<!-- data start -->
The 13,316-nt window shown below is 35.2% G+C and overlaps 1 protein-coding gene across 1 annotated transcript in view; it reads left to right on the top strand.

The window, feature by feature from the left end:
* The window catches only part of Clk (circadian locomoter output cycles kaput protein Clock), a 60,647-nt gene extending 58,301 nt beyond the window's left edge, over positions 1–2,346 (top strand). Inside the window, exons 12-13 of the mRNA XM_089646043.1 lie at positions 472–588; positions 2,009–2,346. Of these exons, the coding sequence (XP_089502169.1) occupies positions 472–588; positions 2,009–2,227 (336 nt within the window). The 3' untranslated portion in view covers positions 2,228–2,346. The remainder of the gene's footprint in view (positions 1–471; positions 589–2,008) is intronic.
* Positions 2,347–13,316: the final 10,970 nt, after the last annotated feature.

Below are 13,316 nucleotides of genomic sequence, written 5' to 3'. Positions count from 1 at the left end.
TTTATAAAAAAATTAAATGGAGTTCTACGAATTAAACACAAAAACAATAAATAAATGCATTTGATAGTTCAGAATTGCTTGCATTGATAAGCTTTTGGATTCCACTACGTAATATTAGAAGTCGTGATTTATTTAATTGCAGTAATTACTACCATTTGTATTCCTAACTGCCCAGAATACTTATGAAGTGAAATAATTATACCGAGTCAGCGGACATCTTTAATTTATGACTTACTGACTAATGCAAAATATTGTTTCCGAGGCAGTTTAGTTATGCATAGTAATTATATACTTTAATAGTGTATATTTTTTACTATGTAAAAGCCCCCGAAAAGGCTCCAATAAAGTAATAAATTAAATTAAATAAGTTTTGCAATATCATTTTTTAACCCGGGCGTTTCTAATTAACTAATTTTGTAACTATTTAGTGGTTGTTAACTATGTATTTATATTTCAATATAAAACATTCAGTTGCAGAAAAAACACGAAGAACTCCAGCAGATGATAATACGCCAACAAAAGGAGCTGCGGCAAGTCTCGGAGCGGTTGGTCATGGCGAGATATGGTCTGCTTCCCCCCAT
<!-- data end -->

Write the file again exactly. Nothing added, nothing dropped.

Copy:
The 13,316-nt window shown below is 35.2% G+C and overlaps 1 protein-coding gene across 1 annotated transcript in view; it reads left to right on the top strand.

The window, feature by feature from the left end:
* The window catches only part of Clk (circadian locomoter output cycles kaput protein Clock), a 60,647-nt gene extending 58,301 nt beyond the window's left edge, over positions 1–2,346 (top strand). Inside the window, exons 12-13 of the mRNA XM_089646043.1 lie at positions 472–588; positions 2,009–2,346. Of these exons, the coding sequence (XP_089502169.1) occupies positions 472–588; positions 2,009–2,227 (336 nt within the window). The 3' untranslated portion in view covers positions 2,228–2,346. The remainder of the gene's footprint in view (positions 1–471; positions 589–2,008) is intronic.
* Positions 2,347–13,316: the final 10,970 nt, after the last annotated feature.

Below are 13,316 nucleotides of genomic sequence, written 5' to 3'. Positions count from 1 at the left end.
TTTATAAAAAAATTAAATGGAGTTCTACGAATTAAACACAAAAACAATAAATAAATGCATTTGATAGTTCAGAATTGCTTGCATTGATAAGCTTTTGGATTCCACTACGTAATATTAGAAGTCGTGATTTATTTAATTGCAGTAATTACTACCATTTGTATTCCTAACTGCCCAGAATACTTATGAAGTGAAATAATTATACCGAGTCAGCGGACATCTTTAATTTATGACTTACTGACTAATGCAAAATATTGTTTCCGAGGCAGTTTAGTTATGCATAGTAATTATATACTTTAATAGTGTATATTTTTTACTATGTAAAAGCCCCCGAAAAGGCTCCAATAAAGTAATAAATTAAATTAAATAAGTTTTGCAATATCATTTTTTAACCCGGGCGTTTCTAATTAACTAATTTTGTAACTATTTAGTGGTTGTTAACTATGTATTTATATTTCAATATAAAACATTCAGTTGCAGAAAAAACACGAAGAACTCCAGCAGATGATAATACGCCAACAAAAGGAGCTGCGGCAAGTCTCGGAGCGGTTGGTCATGGCGAGATATGGTCTGCTTCCCCCCAT